Having spent the past few months working in ops I have learned a wide range of new skills in server and network infrastructure. I found that my skills as a developed augmented what my then competent ops skills. Coming back to full-time development now I was expecting to find that my infrastructure skills would improve my development. What I wasn't expecting was such an early and staggering example. A year ago, I solved a problem that I was then experiencing - querying ActiveDirectory with python-ldap under Debian. There was an incompatibility between GnuTLS and AD that made this impossible, due to AD missing TLS 1.1 support and no fallback from TLS 1.1 to TLS 1.0. This would happen:
$ gnutls-cli -p 636 ad.example.com Resolving 'ad.example.com'... Connecting to 'ad.example.com:636'... *** Fatal error: A TLS packet with unexpected length was received. *** Handshake has failed GNUTLS ERROR: A TLS packet with unexpected length was received.This worked when disabling TLS 1.1 in GnuTLS, but libldap does not expose a way to set GnuTLS options, and so nor does python-ldap.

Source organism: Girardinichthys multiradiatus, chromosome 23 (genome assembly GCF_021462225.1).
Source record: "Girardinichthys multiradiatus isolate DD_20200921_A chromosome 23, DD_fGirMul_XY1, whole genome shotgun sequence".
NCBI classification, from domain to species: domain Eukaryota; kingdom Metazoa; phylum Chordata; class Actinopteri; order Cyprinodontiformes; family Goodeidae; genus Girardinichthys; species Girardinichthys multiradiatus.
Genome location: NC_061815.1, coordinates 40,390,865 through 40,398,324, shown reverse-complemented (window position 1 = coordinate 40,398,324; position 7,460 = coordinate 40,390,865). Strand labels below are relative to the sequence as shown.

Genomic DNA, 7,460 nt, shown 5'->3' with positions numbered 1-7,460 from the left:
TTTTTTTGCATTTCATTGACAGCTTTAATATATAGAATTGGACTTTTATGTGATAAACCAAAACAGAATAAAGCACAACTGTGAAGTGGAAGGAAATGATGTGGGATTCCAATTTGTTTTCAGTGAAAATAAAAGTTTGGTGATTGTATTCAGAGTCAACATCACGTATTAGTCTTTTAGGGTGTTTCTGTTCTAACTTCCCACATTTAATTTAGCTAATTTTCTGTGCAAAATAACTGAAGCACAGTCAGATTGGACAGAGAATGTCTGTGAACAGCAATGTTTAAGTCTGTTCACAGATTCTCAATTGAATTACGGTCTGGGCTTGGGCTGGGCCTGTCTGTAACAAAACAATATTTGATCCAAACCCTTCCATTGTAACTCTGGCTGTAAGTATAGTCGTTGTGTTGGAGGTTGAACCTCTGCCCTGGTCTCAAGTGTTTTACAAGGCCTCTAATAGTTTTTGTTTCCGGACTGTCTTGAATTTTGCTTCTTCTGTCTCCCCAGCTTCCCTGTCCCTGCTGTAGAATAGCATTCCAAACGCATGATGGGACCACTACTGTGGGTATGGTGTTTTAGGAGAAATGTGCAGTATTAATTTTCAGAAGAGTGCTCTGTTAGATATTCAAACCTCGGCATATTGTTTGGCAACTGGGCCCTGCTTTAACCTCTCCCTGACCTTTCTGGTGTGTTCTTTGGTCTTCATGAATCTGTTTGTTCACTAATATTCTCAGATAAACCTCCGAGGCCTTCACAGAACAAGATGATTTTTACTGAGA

/lib/python /site-packages/ python example.py
$ sudo stunnel -c -d 127.0.0.1:389 -r ad.example.com:636As a developer there's a certain hesitance to introduce another independent service into the system. It feels like weakening the chain, going from one point of failure to many points of failure - potentially bugs or misconfigurations in the adapting component itself or misconfigurations of the server that is supposed to be hosting that component. As a DevOp, given the tools and experience to maintain infrastructure systems that involve vastly more components than this, it seems robust - no non-standard components, just an easy-to-configure off-the-shelf tool doing what it is intended for.